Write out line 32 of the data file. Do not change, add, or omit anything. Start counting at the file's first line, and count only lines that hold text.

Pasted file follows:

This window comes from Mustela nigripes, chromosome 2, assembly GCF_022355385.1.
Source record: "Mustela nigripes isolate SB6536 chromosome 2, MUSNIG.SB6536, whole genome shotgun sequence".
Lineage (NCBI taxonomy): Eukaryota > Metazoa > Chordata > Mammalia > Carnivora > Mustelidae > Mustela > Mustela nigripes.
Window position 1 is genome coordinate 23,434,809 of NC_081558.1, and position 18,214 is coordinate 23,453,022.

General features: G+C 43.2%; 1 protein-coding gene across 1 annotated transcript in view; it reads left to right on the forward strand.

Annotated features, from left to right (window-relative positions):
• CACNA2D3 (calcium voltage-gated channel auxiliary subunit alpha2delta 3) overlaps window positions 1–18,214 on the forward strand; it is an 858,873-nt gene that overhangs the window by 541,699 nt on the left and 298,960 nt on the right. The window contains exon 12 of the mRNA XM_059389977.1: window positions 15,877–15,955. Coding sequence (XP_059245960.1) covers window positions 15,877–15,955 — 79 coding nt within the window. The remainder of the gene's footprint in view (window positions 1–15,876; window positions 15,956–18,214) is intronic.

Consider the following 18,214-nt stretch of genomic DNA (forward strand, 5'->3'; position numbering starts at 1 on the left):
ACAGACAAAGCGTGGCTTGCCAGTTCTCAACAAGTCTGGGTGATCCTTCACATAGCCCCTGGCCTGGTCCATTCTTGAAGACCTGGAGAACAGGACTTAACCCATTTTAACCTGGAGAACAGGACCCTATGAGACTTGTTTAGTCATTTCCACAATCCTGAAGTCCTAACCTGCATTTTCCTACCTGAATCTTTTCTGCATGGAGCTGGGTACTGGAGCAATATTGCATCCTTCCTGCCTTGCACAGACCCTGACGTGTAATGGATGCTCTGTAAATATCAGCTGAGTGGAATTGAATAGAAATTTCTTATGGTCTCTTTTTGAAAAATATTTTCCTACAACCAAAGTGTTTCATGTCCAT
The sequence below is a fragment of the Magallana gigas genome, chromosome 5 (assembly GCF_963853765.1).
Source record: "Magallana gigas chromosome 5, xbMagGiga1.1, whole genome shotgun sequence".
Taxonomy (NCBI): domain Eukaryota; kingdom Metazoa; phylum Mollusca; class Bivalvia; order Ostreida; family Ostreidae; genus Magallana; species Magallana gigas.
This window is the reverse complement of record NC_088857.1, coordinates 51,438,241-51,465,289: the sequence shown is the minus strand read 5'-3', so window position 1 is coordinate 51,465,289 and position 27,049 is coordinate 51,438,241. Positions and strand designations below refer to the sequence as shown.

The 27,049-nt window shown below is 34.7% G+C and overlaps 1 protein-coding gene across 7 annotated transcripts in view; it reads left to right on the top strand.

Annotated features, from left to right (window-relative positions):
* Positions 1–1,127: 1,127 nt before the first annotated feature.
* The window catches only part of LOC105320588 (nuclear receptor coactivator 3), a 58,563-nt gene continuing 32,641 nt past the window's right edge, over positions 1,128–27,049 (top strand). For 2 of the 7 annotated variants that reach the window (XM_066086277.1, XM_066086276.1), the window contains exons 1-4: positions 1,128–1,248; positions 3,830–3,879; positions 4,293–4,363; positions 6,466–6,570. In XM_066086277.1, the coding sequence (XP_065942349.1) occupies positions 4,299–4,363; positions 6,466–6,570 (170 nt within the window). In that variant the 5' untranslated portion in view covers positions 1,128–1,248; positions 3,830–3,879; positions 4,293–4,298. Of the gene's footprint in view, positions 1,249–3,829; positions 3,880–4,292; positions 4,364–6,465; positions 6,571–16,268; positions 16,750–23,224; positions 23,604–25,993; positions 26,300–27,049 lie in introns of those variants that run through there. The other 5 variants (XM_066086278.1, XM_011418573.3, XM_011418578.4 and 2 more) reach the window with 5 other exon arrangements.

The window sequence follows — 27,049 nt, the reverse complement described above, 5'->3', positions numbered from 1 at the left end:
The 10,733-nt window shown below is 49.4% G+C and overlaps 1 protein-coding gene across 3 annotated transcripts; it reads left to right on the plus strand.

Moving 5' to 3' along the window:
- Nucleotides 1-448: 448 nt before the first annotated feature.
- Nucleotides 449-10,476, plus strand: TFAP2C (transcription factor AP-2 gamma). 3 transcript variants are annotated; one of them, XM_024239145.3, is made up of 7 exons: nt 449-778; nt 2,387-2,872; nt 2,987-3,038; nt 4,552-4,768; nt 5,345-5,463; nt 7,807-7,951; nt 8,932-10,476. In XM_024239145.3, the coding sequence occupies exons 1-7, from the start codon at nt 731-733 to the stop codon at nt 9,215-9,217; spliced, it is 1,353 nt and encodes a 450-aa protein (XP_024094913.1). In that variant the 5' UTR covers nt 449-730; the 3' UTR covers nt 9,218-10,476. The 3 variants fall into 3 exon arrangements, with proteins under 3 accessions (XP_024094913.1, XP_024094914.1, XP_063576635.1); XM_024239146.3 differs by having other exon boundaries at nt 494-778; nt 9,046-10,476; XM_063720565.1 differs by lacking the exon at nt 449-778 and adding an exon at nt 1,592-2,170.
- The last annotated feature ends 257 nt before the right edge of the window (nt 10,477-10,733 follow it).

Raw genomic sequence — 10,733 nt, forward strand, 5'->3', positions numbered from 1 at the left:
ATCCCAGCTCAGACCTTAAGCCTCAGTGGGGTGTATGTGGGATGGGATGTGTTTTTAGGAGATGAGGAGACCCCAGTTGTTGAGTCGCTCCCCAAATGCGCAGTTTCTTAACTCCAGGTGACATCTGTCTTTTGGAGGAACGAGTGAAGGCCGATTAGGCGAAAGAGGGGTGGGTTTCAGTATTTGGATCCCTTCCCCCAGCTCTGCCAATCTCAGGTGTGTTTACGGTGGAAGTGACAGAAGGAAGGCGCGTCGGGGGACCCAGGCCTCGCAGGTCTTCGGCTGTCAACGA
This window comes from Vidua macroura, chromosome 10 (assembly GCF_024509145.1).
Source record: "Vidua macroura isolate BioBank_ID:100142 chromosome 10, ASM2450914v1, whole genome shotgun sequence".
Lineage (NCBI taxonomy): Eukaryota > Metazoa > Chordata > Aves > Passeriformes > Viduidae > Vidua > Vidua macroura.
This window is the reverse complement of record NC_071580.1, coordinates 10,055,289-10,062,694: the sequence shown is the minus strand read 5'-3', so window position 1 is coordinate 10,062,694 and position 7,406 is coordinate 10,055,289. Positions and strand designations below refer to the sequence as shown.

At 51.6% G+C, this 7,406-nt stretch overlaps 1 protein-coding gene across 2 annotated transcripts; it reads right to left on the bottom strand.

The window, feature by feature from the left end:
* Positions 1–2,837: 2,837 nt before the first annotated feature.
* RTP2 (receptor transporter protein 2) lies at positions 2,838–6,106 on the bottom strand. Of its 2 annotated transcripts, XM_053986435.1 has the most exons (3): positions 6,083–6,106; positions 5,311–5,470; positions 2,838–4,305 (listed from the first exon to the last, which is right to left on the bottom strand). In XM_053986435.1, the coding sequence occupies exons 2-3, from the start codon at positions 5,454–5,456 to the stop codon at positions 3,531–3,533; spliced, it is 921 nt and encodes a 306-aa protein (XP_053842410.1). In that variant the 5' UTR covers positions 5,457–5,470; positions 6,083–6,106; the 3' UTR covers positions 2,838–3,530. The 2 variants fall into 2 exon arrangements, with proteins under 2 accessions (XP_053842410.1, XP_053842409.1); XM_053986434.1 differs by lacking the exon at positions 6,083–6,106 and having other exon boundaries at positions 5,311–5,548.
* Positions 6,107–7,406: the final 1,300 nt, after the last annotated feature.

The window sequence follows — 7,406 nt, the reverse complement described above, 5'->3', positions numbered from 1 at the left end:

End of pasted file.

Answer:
* Positions 1–2,837: 2,837 nt before the first annotated feature.